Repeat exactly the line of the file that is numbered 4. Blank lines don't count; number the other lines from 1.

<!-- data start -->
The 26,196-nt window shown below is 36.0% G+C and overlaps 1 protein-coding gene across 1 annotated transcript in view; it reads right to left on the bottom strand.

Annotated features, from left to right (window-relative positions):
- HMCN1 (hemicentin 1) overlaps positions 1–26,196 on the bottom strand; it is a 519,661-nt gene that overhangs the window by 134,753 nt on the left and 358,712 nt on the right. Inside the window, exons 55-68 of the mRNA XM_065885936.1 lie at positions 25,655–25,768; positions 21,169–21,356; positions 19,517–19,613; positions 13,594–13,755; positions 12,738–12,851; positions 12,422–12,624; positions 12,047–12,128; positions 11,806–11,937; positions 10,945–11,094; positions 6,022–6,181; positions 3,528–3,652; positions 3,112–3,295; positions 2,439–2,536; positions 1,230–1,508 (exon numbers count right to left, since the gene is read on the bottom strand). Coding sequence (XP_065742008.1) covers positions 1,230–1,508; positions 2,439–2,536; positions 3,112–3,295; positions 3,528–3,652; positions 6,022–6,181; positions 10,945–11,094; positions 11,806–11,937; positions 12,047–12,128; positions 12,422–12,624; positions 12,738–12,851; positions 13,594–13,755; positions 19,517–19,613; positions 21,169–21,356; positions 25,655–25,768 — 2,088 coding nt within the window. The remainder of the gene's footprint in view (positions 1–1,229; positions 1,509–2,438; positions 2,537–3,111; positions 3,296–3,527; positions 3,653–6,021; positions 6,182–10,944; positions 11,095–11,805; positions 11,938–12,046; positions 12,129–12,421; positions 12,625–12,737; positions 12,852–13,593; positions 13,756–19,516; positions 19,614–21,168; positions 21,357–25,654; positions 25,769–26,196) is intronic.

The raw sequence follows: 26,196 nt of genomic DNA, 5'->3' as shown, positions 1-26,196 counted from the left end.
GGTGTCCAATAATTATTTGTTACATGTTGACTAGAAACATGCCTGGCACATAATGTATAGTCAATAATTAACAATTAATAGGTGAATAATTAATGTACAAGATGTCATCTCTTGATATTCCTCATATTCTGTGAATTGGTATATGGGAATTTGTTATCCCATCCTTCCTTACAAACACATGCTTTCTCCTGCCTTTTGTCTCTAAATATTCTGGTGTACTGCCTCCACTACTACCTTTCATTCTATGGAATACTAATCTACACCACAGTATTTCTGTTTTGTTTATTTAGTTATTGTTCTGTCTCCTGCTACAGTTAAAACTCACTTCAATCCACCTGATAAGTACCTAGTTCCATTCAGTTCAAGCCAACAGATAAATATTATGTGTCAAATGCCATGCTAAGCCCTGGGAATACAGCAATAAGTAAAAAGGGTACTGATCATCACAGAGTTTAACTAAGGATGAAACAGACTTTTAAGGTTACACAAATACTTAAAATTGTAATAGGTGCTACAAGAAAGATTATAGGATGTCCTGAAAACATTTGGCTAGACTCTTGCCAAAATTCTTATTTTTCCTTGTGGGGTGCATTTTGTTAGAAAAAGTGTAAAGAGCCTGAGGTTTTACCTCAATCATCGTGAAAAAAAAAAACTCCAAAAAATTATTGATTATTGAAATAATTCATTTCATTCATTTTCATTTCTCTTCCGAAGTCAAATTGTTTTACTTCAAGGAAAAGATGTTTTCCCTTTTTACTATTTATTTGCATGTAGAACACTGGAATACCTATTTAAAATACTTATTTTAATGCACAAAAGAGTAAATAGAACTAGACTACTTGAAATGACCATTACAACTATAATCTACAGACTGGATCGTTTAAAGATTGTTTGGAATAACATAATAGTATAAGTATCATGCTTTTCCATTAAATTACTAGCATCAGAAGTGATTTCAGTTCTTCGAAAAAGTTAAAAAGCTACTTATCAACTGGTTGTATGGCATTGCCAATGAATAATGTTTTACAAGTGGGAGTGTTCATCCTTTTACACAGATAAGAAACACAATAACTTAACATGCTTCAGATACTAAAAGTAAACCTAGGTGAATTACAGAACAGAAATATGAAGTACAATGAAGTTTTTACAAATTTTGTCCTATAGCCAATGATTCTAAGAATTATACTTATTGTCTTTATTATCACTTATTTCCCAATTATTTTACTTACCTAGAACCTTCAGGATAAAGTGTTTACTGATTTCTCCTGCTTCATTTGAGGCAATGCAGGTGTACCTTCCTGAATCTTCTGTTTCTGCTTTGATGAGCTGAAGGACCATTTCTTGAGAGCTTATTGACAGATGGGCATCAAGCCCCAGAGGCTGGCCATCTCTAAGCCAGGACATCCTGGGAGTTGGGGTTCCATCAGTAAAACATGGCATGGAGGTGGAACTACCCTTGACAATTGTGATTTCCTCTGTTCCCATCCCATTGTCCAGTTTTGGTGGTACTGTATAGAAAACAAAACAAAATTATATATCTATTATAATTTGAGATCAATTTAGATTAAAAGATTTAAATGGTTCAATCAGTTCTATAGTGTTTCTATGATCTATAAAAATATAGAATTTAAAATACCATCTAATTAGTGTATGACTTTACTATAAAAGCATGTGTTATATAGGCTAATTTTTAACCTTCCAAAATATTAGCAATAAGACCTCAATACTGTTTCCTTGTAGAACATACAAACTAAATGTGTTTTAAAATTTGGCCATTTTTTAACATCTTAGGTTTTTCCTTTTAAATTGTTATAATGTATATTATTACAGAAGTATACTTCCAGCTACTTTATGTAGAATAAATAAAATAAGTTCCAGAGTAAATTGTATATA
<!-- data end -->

The raw sequence follows: 26,196 nt of genomic DNA, 5'->3' as shown, positions 1-26,196 counted from the left end.